The appearances of Alexander's portraits on Ptolemy's tetradrachms and Lysimachus' coinage have been considered "the most prominent and artistic rendering of Alexander" in the Hellenistic age [See Dahmen 2007, 59]. However, despite Alexander's prevalence in ancient art, there is no sculpture that links these two pronounced prototypes. Dahmen believes one explanation of this could be that the artist who created Alexander's portrait for the coin series was not working in stone sculpture. This lack of sculpture shows that this version of Alexander's portrait has endured centuries due to its presence on coins alone.
Although Lysimachus was the third former lieutenant to make use of the king's portrait on coins, his type was responsible for changing the former Ptolemaic prototype into one of the most successful representations of the king and one of the most popular coin designs of the Hellenistic period. The coin design continued to be copied in Roman times as well as by modern Albanian and Greek coins of the 20th century AD [See Dahmen 2007, 42].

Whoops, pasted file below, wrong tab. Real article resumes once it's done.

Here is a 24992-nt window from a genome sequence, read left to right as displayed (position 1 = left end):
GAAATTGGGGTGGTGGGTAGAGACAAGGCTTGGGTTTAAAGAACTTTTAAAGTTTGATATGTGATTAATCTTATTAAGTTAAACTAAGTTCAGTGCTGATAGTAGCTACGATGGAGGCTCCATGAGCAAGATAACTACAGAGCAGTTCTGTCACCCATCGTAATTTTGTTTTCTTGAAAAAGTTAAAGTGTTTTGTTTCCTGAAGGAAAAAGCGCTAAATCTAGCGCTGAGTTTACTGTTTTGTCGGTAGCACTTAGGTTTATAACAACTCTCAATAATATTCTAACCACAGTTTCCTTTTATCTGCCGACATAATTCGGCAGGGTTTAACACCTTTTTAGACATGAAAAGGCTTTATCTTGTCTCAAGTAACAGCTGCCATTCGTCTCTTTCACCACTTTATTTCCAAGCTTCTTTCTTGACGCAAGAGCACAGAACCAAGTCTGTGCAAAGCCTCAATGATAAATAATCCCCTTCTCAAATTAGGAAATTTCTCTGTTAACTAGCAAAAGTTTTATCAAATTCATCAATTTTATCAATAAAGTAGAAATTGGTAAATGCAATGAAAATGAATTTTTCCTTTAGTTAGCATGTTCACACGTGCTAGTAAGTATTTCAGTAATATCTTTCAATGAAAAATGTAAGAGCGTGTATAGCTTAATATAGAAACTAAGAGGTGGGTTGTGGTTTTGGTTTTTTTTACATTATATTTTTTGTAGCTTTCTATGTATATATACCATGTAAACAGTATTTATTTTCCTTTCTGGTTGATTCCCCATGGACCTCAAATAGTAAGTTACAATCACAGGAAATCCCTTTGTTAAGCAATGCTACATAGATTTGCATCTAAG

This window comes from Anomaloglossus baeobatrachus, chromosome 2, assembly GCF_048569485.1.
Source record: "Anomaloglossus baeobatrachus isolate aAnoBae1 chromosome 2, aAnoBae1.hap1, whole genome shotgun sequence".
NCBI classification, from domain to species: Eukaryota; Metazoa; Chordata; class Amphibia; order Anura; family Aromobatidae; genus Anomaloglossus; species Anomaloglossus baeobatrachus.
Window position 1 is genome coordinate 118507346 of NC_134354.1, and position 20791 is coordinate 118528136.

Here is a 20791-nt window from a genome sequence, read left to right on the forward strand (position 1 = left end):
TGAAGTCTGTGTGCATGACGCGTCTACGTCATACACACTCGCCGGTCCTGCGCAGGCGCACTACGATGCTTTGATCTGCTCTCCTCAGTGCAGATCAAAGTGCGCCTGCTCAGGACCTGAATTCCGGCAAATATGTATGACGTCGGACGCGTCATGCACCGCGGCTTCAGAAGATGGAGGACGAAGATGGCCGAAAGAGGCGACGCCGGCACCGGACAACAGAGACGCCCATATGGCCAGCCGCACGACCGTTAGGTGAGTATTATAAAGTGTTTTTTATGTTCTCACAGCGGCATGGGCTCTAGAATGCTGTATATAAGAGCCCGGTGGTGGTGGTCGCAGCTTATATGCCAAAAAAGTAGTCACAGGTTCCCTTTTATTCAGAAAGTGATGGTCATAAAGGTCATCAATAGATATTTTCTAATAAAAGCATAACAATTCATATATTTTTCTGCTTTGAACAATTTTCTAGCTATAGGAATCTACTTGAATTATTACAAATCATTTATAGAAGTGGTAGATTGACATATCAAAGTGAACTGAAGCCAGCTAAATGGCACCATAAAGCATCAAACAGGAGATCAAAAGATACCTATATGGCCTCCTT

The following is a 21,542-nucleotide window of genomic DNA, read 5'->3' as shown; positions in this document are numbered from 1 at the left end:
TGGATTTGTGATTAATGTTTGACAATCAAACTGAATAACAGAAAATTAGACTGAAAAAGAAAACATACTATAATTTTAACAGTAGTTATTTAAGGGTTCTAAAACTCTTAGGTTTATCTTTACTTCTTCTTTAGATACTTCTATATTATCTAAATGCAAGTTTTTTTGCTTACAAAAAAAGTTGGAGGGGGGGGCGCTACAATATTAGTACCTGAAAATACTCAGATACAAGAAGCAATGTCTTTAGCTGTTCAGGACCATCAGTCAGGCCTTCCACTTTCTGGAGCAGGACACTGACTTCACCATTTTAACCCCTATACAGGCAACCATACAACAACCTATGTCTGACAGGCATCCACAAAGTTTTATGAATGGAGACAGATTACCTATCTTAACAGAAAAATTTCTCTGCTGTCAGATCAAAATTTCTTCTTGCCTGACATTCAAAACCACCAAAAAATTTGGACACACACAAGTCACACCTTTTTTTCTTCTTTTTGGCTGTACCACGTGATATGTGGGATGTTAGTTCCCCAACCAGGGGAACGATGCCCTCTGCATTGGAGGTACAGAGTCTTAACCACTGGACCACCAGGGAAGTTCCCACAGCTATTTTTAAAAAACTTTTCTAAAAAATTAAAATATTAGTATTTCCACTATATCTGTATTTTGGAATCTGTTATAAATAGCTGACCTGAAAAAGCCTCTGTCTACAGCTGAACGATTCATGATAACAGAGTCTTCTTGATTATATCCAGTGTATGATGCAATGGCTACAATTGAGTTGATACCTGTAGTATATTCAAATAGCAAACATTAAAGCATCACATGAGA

Britannica Online, "Antigonous Monophthalmus" http://www.britannica.com/EBchecked/topic/28052/Antigonus-I-Monophthalmus
Britannica Online, "Athena" http://www.britannica.com/EBchecked/topic/40681/Athena.
Britannica Online, "Lysimachus (king of Macedonia)" http://www.britannica.com/EBchecked/topic/353123/Lysimachus.
Britannica Online, "Nike" http://www.britannica.com/EBchecked/topic/415189/Nike.
Dahmen, Karsten. The Legend of Alexander the Great on Greek and Roman Coins. New York: Routledge, 2007.
Morkholm, Otto. Early Hellenistic Coinage from the Accession of Alexander to the Peace of Apamea. Great Britain: Cambridge University Press, 1991.
The British Museum. "Coin with the head of Alexander." Accessed April 15, 2011. http://www.britishmuseum.org/explore/highlights/highlight_objects/cm/s/coin_with_head_of_alexander.aspx
Thompson, Margaret. Alexander's Drachm Mints II: Lampsacus and Abydus. New York: The American Numismatic Society, 1991.